More serious, he felt, was the systemic shock that demonetisation had given to the economy. He expected that the growth in GDP growth which was earlier estimated at 7.6% would fall down to maybe 6.8% – 6.9% in this year and far worse in 2017-18.
Dr Basu observed that the economic systems (markets) had their own internal logic and it was difficult to predict their behaviour in case they were shifted radically from their existing (equilibrium) positions. He recounted the experience in Brazil where the current political upheaval due to corruption charges against top political leaders has pushed the markets into a negative growth rate of 3.8% (a contraction of economy or a deflation). India too had experienced a contraction in 1979-80 immediately after the last demonetisation. He clarified that this does not necessarily mean that this current demonetisation would lead to similar scenario as a lot of factors could be different this time. However, he did not rule it out saying that it was not possible for anyone to predict accurately how the entire economic system would behave.
More serious, he felt, was the systemic shock that demonetisation had given to the economy.
He had one suggestion which he felt would reduce the pain and that is to partially roll back the demonetisation process by retaining the legal tender status of Rs 500 notes. (A suggestion which I felt would certainly negate the entire exercise and have a strong negative impact politically). He cited examples of S Korean President who would not hesitate to undo earlier directives if they were seen to be not working.
During the lecture Dr Basu touched upon a lot of ideas from other disciplines which showed how economics has evolved over the years. Behavioral psychology, game theory, and even biology have shaped economics over the recent past and should continue to add more tools in the economists’ tool-kit.
Dr Basu made a case for fighting corruption starting from top and by meting out stronger punishment to those in government who cause “corruption by harassment”, which is quite often found where common people are forced to give bribes even after complying with all the rules and regulations. He cited issuing of licenses or clearing export/import consignments as cases in point. But he felt that societies as a whole could change and he gave examples of societies self regulating themselves by strongly objecting to corruption by their members, for example, trade associations. He cited a number of examples from the newly formulated “laboratory experiments” in economics where an individual willingly adapts himself to the norms acceptable to the group he is operating in, in spite of having different natural tendencies e.g. the corrupt peer group influencing the individual to be corrupt or vice a versa.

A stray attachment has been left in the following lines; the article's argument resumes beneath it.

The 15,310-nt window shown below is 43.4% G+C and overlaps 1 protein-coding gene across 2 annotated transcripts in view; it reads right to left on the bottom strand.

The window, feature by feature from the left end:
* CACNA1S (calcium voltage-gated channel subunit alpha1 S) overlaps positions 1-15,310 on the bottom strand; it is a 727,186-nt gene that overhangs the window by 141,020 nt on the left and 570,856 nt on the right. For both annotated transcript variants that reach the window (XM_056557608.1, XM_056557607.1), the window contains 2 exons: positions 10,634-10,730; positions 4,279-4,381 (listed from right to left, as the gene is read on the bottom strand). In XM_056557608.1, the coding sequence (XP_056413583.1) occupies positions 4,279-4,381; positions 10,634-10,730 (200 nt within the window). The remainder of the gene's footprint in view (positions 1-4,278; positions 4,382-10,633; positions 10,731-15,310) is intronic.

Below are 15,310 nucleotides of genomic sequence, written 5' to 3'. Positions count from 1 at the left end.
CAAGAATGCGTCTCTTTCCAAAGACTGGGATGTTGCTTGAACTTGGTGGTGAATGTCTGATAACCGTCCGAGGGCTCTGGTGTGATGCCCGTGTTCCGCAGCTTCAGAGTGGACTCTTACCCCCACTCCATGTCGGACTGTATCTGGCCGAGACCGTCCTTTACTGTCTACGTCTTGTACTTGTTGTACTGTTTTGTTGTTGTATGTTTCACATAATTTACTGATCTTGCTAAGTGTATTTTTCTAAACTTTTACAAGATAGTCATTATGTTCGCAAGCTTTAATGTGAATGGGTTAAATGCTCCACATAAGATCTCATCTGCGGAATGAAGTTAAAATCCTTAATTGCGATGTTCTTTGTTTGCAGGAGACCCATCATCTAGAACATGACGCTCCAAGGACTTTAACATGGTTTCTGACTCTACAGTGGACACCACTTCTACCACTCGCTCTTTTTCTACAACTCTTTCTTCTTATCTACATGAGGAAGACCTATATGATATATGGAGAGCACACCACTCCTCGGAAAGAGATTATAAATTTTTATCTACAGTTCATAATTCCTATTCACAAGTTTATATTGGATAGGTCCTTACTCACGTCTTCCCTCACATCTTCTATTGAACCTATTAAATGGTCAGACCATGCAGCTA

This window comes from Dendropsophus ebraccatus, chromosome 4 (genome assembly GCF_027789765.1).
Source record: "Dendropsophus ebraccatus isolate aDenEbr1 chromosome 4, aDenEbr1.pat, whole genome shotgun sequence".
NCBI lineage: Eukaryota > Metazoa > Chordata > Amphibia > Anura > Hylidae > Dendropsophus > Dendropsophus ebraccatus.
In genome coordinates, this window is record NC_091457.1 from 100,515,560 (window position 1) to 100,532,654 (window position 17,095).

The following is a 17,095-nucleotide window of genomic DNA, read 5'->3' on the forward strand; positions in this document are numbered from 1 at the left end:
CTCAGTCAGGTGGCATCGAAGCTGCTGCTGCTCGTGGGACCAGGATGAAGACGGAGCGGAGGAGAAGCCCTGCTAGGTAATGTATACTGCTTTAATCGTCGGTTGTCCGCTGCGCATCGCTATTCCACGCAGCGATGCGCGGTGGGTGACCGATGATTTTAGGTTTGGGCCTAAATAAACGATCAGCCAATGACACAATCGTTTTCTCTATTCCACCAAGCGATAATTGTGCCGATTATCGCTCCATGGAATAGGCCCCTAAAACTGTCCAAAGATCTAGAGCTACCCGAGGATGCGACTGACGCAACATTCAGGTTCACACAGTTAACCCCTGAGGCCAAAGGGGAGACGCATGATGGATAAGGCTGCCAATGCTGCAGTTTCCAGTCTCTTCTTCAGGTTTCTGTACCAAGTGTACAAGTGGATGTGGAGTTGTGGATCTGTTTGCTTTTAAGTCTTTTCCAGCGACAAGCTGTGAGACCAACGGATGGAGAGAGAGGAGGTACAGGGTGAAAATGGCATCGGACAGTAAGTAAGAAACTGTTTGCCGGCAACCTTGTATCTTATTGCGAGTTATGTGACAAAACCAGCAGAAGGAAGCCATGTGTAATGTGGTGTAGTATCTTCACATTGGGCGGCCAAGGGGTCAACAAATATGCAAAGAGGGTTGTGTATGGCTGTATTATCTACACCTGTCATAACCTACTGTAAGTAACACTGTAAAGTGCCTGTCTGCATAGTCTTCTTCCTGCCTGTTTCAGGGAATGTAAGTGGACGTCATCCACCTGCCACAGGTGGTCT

Even nations have transformed themselves over a few decades; for example, Sweden which was a notoriously corrupt country in the 19th century now scores very high on the clean list. Similarly the Japanese who were habitually lax people are now extremely punctual.
The lecture was followed by a Q&A session, which brought out Dr Basu’s thinking on various points which was underlined by his candid admission a few times that he did not know much to offer his opinion.
The observation about peer group should immediately strike a chord in all of us who have often wondered how differently we tend to behave when we are overseas. We seem to have no issues about forming orderly queues and following traffic rules like maintaining lane discipline and no honking when we are in US or UK and the same us will happily elbow our way to the top of the immigration queue the moment we land here.
But the last observation about possibility of changing character of large groups of people, even nations, makes me hopeful that someday India may be reasonably free of petty corruption.
But the last observation about possibility of changing character of large groups of people, even nations, makes me hopeful that someday India may be reasonably free of petty corruption. A heart-warming thought but we must make a start somewhere. NaMo has made a start with his DeMo. And although it’s looking increasingly likely that the move may not get India nowhere close to where it was intended to, let us persevere and work out the best we can in the next couple of years, which are going to be tough. At the same time we must pray that the ruling party also learns its lessons and does not try to over-correct the course by going in for stricter measures to achieve what it meant to achieve or by creating some diversionary red herrings because it is sure to antagonise the electorate so much that NaMo and party get DeMoted to opposition benches again. We all should know what that would mean for India.
The above blog post was first published here.